Life at the Drill Hall
By Carlos Atwell | Fri, April 13, 2012 - 11:30 AM
The beach called the Drill Hall has been described as a dead area as people seem to have all but forgotten it.
Located behind the Barbados Defence Force’s St Ann’s Fort headquarters, the beach still holds sway with surfing enthusiasts who use it for training for the more treacherous surf on the eastern side of the island.
A National Conservation Commission (NCC) general worker and a ranger, who both requested anonymity, said more benches and more advertising were needed to make the beach popular again although activities tended to pick up a little on weekends.
However, when the Street Beat crew visited, there was a lot of activity on the beach, or at least around it – such as a Barbados Youth Service contingent doing a clean-up.
“This is part of a two-week community project,” said senior instructor Ricky Springer.
He said about 20 students collected more than 40 bags of refuse.
Also on the beach was Nick Donawa, who heads the Caribbean Surf Network. He had a group of children teaching them the basics.
“I really want them to get started with the foundations,” Donawa said. “These days, I find there is a lot of quarrelling in the water; people don’t have surf etiquette any more, but the social interaction is the real joy of surfing, not just competing and winning.”
Donawa said his school was mostly for intermediate level surfers to try and facilitate their “step up” to the competitive professional level.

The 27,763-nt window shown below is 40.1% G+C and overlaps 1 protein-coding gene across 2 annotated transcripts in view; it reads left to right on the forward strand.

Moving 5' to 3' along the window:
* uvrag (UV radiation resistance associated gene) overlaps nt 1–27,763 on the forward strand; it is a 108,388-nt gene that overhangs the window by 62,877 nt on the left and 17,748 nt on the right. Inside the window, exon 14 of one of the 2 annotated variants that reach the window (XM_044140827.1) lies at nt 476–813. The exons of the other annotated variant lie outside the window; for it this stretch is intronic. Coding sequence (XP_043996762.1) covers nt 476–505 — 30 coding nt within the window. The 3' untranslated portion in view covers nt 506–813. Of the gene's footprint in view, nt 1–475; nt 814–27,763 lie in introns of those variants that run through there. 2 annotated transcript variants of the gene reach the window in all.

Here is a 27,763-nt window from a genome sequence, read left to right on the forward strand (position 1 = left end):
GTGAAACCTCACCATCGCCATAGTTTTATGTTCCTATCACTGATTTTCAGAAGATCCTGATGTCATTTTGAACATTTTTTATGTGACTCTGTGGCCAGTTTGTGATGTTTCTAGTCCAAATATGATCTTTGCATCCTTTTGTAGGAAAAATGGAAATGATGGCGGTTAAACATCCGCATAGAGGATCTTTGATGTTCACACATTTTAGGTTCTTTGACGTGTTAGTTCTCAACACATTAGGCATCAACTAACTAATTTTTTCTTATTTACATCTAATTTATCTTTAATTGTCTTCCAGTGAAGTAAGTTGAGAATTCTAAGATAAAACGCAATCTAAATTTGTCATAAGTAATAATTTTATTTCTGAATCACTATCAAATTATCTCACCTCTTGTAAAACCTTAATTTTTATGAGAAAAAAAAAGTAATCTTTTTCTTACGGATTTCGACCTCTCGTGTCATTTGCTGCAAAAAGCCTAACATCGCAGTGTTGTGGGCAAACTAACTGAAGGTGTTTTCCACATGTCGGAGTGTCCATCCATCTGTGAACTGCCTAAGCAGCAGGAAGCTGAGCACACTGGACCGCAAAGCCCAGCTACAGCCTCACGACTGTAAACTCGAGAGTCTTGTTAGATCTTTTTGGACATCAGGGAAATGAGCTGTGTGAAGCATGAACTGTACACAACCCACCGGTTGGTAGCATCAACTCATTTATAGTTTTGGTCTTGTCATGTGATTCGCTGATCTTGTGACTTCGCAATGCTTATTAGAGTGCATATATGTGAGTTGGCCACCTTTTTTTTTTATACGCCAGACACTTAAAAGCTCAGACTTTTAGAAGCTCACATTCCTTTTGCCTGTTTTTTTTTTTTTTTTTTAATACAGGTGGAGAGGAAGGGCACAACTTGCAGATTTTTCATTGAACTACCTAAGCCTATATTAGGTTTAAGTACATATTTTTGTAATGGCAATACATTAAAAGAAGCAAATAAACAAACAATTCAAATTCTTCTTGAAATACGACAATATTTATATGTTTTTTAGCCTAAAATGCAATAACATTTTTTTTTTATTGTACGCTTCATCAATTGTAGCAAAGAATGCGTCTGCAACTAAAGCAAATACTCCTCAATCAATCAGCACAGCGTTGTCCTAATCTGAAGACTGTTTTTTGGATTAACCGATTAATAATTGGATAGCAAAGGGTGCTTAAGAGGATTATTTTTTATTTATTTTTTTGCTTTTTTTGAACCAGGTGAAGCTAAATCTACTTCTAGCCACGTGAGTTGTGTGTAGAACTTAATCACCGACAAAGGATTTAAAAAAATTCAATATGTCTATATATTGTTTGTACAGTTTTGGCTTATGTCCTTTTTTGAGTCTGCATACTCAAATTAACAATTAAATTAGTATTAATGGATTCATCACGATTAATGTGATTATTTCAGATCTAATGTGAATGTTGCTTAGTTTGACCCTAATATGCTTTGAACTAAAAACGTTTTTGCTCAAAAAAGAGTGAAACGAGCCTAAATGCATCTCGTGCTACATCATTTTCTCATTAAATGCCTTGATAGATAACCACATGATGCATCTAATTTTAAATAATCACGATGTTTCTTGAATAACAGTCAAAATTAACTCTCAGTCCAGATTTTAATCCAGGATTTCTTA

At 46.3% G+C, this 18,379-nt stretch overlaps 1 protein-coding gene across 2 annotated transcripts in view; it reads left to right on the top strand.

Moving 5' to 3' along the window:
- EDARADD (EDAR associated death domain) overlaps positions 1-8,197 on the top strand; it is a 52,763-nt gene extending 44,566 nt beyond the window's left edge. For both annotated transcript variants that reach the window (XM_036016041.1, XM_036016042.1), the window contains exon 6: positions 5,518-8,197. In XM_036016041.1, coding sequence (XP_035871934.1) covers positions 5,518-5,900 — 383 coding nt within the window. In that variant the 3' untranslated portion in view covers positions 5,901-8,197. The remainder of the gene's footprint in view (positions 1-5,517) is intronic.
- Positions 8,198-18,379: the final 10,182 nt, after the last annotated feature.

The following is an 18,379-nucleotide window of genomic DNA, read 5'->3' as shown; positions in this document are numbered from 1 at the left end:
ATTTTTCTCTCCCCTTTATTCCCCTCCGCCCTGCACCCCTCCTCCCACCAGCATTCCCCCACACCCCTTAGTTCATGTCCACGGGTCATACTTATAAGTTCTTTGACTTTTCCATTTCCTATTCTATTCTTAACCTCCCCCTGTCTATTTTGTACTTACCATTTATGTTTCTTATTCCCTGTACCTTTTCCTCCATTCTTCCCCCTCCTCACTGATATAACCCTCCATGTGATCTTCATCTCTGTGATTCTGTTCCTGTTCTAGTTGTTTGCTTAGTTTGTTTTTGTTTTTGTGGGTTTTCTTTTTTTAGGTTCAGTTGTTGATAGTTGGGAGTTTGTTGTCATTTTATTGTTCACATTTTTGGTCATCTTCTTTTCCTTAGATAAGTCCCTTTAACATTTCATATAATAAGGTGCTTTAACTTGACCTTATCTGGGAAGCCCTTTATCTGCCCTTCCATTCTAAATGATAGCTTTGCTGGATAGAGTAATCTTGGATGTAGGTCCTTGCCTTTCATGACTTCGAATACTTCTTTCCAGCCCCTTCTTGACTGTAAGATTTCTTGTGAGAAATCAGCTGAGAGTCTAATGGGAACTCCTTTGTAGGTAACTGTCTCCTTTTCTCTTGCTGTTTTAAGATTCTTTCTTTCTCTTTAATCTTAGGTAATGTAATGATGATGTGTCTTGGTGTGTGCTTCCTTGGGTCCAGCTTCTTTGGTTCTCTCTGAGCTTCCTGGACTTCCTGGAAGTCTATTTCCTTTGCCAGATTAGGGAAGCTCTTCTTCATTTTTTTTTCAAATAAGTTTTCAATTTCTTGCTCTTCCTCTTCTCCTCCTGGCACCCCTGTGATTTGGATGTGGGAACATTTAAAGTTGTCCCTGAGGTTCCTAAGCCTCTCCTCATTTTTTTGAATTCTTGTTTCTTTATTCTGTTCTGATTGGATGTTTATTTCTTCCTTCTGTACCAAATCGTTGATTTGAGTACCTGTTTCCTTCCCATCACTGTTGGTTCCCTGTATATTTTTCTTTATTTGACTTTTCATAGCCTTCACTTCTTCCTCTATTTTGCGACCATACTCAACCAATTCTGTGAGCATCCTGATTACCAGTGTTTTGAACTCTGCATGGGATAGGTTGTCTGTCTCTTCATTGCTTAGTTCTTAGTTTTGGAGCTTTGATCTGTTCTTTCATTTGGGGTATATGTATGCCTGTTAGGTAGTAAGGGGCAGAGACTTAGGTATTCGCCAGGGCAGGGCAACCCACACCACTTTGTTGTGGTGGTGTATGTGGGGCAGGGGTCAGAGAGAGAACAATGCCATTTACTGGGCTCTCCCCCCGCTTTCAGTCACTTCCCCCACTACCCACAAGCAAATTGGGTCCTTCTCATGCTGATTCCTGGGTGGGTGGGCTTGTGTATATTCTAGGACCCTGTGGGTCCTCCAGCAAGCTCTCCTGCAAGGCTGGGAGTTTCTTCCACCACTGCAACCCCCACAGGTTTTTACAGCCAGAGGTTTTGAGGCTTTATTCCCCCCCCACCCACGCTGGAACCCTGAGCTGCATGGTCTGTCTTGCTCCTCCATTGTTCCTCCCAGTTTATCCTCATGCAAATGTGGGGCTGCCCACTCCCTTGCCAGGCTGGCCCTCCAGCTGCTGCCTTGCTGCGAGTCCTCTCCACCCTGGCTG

“We have rich white boys and poor black boys. I tell them forget all that, we move as a team. We’re here every day because this is where the swells are.”
While not on the beach, the Ocean View Tennis Club was holding its Easter tennis camp close by.
Organizer and administrator Caroline Lopez said they had a proud tradition of teaching some of Barbados’ most talented tennis players.
“It’s an annual camp for all ages and levels. Most of the top coaches and players came through this club, such as Darian King [who recently competed in the Davis Cup] who passed through ten years ago,” she said.
In the 22 years since the club started, Lopez said she had seen a lot of change in tennis here.
“Tennis is more popular now. There are more benefits and more kids play it. When we started, there were smaller numbers than now,” she said.
Further along, at Needham’s Point, behind Hilton Barbados, a lifeguard was keeping a keen eye on a group of children with boogie boards in the water, despite several red flags posted on the beach.
He said the area could be dangerous but people, including tourists, did not always want to listen to reason.
“Sometimes, people give us a lot of stress and don’t want to pay us any mind. There are rip currents here, one which takes you to the rocks and one which takes you out to sea, and sometimes, there are big waves here too. Every other week, we have to rescue somebody,” he said.
The lifeguard, who requested anonymity, painted disturbing tales of a wave causing a man to collide with a woman who got cut on her head, and of another time when a wave knocked a woman’s head onto the sand below, resulting in her being unable to walk for a while.
As for the children frolicking before him, he said: “They are encouraged by their parents. They will only listen when something happens.”
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